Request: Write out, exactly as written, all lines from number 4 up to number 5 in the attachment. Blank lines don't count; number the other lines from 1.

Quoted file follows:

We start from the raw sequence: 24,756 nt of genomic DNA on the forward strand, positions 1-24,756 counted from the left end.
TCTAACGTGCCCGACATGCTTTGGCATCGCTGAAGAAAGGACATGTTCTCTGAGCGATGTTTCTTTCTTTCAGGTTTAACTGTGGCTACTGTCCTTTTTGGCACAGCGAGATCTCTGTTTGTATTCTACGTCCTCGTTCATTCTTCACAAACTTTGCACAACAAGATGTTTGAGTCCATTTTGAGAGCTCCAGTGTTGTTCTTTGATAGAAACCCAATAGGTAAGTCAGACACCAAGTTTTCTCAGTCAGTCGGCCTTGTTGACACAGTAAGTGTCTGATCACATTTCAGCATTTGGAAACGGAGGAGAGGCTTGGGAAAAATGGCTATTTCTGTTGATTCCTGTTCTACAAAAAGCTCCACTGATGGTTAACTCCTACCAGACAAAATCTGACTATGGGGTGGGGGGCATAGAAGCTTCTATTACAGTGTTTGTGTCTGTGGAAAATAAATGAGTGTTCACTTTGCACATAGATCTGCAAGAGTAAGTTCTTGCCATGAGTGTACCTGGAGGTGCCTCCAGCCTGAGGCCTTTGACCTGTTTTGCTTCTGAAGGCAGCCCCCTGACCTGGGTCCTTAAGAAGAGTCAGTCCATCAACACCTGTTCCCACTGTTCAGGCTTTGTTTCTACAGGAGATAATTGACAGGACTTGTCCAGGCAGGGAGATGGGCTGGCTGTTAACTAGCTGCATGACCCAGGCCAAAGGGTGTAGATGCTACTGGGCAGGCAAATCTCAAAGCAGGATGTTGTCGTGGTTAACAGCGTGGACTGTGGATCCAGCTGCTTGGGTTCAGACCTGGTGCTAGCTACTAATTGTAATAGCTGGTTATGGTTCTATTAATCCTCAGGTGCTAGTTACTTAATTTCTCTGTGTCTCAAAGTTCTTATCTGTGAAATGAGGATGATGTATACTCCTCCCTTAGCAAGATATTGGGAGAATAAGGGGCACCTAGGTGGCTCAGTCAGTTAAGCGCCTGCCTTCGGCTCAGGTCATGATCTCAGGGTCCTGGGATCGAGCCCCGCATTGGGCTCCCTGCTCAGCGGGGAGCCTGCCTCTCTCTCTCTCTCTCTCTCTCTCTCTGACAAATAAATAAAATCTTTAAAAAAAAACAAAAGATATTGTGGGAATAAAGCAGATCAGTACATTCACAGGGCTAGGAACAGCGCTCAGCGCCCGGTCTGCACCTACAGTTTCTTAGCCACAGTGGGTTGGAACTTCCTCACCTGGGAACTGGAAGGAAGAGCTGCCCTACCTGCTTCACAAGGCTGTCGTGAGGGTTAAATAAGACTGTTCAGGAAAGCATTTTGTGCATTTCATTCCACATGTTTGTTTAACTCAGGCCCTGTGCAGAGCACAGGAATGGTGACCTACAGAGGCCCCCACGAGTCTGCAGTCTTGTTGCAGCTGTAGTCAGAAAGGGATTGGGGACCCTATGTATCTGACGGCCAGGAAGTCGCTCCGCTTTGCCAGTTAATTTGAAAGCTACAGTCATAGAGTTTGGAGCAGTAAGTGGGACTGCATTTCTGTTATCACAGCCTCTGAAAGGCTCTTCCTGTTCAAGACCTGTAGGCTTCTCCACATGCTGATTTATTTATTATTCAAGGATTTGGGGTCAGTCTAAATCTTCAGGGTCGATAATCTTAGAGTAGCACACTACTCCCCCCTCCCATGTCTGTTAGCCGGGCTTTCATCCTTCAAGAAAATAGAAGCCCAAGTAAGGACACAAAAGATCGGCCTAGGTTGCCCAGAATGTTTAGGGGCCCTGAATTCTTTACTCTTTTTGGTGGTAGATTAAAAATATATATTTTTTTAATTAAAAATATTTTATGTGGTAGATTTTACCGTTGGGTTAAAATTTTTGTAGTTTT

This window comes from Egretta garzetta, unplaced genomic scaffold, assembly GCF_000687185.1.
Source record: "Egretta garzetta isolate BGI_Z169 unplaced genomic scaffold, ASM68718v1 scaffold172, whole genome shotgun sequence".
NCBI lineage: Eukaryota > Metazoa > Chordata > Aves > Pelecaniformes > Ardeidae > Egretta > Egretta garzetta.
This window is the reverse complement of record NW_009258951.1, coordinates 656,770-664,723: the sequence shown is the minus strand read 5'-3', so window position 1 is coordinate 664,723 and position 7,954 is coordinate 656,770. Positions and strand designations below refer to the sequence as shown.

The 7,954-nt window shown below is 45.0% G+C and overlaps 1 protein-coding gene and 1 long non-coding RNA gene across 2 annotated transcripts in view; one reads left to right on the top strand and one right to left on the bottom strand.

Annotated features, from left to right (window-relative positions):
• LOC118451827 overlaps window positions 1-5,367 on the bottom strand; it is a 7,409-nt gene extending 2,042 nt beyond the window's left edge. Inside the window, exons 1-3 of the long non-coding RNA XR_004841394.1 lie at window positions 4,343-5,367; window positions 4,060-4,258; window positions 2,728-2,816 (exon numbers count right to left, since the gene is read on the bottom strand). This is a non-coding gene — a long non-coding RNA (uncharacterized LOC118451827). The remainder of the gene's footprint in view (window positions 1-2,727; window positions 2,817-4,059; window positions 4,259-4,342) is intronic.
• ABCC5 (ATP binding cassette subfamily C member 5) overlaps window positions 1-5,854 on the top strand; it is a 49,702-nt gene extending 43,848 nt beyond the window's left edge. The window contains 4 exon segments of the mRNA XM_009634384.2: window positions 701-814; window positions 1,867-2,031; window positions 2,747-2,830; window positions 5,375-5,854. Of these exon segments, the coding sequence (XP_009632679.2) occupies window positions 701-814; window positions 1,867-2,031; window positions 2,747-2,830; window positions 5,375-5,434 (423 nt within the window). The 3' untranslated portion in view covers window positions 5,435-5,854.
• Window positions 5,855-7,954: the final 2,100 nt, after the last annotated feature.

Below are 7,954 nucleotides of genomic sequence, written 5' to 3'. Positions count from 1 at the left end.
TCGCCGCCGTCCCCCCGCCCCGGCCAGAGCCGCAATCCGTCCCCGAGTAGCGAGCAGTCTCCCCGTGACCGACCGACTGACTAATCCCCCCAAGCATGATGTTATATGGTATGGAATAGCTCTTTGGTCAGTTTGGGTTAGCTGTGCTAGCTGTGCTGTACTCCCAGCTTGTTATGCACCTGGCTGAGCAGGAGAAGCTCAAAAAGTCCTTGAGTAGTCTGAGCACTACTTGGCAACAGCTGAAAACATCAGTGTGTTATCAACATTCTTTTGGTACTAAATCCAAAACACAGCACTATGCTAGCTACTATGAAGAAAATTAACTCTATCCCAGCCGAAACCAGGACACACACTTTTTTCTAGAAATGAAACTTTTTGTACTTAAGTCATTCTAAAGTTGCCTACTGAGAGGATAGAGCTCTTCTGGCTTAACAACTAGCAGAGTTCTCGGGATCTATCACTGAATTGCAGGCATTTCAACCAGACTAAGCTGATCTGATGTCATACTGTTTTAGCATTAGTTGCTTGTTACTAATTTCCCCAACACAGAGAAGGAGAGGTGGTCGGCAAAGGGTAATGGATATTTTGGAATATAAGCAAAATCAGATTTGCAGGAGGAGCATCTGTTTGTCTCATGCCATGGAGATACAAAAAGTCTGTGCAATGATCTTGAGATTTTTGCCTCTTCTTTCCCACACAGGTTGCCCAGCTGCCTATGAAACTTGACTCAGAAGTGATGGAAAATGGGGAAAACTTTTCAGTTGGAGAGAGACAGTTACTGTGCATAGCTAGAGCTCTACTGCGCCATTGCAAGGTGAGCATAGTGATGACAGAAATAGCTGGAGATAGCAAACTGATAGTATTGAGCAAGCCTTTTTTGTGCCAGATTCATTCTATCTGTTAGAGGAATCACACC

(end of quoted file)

Source record: "Egretta garzetta isolate BGI_Z169 unplaced genomic scaffold, ASM68718v1 scaffold172, whole genome shotgun sequence".
NCBI lineage: Eukaryota > Metazoa > Chordata > Aves > Pelecaniformes > Ardeidae > Egretta > Egretta garzetta.